The processor may be a hardware device for executing software, particularly software stored in memory. The processor can be a custom made or commercially available processor, a central processing unit (CPU), an auxiliary processor among several processors associated with the computing device, a semiconductor based microprocessor (in the form of a microchip or chip set) or generally any device for executing software instructions.
The memory can include any one or combination of volatile memory elements (e.g., random access memory (RAM, such as DRAM, SRAM, SDRAM, VRAM, etc.)) and/or nonvolatile memory elements (e.g., ROM, hard drive, tape, CD-ROM, etc.). Moreover, the memory may incorporate electronic, magnetic, optical, and/or other types of storage media. Note that the memory can also have a distributed architecture, where various components are situated remotely from one another, but can be accessed by the processor.
The software in the memory may include one or more separate programs, each of which includes an ordered listing of executable instructions for implementing logical functions. A system component embodied as software may also be construed as a source program, executable program (object code), script, or any other entity comprising a set of instructions to be performed. When constructed as a source program, the program is translated via a compiler, assembler, interpreter, or the like, which may or may not be included within the memory.
The Input/Output devices that may be coupled to system I/O Interface(s) may include input devices, for example but not limited to, a keyboard, mouse, scanner, microphone, camera, proximity device, etc. Further, the Input/Output devices may also include output devices, for example but not limited to, a printer, display, etc. Finally, the Input/Output devices may further include devices that communicate both as inputs and outputs, for instance but not limited to, a modulator/demodulator (modem; for accessing another device, system, or network), a radio frequency (RF) or other transceiver, a telephonic interface, a bridge, a router, etc.
When the computing device is in operation, the processor can be configured to execute software stored within the memory, to communicate data to and from the memory, and to generally control operations of the computing device pursuant to the software. Software in memory, in whole or in part, is read by the processor, perhaps buffered within the processor, and then executed.
One should note that the flowcharts included herein show the architecture, functionality, and operation of a possible implementation of software. In this regard, each block can be interpreted to represent a module, segment, or portion of code, which comprises one or more executable instructions for implementing the specified logical function(s). It should also be noted that in some alternative implementations, the functions noted in the blocks may occur out of the order and/or not at all. For example, two blocks shown in succession may in fact be executed substantially concurrently or the blocks may sometimes be executed in the reverse order, depending upon the functionality involved.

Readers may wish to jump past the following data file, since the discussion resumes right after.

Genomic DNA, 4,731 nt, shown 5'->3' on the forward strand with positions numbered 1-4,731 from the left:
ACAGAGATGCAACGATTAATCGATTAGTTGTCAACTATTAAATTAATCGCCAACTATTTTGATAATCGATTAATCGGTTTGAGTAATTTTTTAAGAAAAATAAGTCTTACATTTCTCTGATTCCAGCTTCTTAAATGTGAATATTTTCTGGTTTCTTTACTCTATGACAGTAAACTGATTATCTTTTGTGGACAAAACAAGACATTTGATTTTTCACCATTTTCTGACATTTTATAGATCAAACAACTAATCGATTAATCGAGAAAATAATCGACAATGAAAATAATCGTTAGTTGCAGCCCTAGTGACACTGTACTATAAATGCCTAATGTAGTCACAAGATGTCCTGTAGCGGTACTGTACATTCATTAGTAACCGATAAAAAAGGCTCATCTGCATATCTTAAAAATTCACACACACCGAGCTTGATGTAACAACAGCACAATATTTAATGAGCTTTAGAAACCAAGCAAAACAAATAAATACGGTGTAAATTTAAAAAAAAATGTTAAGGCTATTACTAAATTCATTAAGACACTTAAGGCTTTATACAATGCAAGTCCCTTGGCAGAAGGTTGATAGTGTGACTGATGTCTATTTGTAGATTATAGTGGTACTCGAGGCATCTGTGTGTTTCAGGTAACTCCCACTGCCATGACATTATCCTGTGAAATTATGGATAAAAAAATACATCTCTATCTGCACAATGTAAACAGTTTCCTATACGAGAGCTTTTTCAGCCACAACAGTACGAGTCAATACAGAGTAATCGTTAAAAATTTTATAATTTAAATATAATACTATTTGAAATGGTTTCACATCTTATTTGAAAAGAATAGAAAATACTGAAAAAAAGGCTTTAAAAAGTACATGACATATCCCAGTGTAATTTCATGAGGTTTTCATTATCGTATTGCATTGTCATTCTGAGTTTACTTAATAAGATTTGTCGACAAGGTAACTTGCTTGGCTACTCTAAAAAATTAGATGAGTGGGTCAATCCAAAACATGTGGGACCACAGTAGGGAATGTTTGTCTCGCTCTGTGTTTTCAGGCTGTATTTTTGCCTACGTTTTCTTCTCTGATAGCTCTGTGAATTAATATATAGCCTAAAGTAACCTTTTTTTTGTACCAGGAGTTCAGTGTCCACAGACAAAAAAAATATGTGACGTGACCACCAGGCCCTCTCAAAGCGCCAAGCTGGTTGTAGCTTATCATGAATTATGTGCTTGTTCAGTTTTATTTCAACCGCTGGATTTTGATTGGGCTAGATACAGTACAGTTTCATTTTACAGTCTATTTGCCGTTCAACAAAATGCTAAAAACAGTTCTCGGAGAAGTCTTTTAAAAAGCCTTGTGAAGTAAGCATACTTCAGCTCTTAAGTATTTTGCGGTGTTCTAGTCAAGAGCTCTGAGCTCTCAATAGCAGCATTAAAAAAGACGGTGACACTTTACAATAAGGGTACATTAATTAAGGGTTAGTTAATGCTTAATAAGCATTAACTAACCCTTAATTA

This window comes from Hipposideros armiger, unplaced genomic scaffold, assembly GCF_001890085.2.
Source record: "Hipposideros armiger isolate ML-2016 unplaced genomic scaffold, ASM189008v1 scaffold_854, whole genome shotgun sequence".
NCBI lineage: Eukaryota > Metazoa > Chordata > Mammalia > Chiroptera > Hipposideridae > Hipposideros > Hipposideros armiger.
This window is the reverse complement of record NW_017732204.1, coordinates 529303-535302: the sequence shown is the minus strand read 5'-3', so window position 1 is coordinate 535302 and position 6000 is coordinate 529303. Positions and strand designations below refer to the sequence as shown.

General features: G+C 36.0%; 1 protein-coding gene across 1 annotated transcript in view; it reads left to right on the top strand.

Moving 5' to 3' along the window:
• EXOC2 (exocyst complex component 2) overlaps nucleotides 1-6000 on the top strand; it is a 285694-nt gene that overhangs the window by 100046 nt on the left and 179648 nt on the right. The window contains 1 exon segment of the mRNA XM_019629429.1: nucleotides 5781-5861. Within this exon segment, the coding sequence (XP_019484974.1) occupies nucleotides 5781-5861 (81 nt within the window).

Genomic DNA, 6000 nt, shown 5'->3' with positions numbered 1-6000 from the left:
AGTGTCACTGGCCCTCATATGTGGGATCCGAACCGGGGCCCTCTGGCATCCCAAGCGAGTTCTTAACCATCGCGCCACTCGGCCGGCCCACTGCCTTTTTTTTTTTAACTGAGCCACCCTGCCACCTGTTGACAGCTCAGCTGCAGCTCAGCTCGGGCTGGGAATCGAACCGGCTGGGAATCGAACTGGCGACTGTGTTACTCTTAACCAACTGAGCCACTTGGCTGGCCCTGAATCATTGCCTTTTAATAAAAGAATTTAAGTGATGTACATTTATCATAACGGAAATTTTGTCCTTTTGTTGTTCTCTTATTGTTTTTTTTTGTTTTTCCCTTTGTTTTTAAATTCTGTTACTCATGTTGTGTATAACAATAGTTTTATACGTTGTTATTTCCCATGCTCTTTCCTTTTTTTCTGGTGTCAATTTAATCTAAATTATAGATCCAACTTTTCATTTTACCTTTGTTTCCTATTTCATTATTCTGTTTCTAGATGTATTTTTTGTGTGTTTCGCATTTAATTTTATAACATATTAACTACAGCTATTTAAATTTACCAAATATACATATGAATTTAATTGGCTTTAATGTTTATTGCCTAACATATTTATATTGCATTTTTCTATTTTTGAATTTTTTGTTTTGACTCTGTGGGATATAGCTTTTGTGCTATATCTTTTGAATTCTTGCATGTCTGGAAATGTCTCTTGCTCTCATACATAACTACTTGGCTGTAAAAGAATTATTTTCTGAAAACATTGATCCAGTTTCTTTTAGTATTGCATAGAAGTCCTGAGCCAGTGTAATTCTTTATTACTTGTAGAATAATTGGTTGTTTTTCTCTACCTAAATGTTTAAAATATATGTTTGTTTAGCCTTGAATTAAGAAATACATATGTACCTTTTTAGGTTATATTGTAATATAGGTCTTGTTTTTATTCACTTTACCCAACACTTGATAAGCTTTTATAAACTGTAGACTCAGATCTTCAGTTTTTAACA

One should note that any of the functionality described herein can be embodied in any computer-readable medium for use by or in connection with an instruction execution system, apparatus, or device, such as a computer-based system, processor-containing system, or other system that can fetch the instructions from the instruction execution system, apparatus, or device and execute the instructions. In the context of this document, a “computer-readable medium” contains, stores, communicates, propagates and/or transports the program for use by or in connection with the instruction execution system, apparatus, or device. The computer readable medium can be, for example but not limited to, an electronic, magnetic, optical, electromagnetic, infrared, or semiconductor system, apparatus, or device. More specific examples (a nonexhaustive list) of a computer-readable medium include a portable computer diskette (magnetic), a random access memory (RAM) (electronic), a read-only memory (ROM) (electronic), an erasable programmable read-only memory (EPROM or Flash memory) (electronic), and a portable compact disc read-only memory (CDROM) (optical).
It should be emphasized that the above-described embodiments are merely possible examples of implementations set forth for a clear understanding of the principles of this disclosure. Many variations and modifications may be made to the above-described embodiments without departing substantially from the spirit and principles of the disclosure. All such modifications and variations are intended to be included herein within the scope of this disclosure and protected by the accompanying claims.
|Citing Patent||Filing date||Publication date||Applicant||Title|
|US8944802 *||Jan 25, 2013||Feb 3, 2015||Radiant Fabrication, Inc.||Fixed printhead fused filament fabrication printer and method|
|US20140210137 *||Jan 25, 2013||Jul 31, 2014||Radiant Fabrication, Inc.||Fixed Printhead Fused Filament Fabrication Printer and Method|
|U.S. Classification||264/219, 425/162|
|Dec 5, 2007||AS||Assignment|
Owner name: UNITED TECHNOLOGIES CORP., CONNECTICUT
Free format text: ASSIGNMENT OF ASSIGNORS INTEREST;ASSIGNORS:HASSELBERG, TIMOTHY P.;VERNER, CARL R.;BULLIED, STEVEN J.;AND OTHERS;REEL/FRAME:020199/0226;SIGNING DATES FROM 20071203 TO 20071204
Owner name: UNITED TECHNOLOGIES CORP., CONNECTICUT
Free format text: ASSIGNMENT OF ASSIGNORS INTEREST;ASSIGNORS:HASSELBERG, TIMOTHY P.;VERNER, CARL R.;BULLIED, STEVEN J.;AND OTHERS;SIGNING DATES FROM 20071203 TO 20071204;REEL/FRAME:020199/0226
|May 29, 2015||FPAY||Fee payment|
Year of fee payment: 4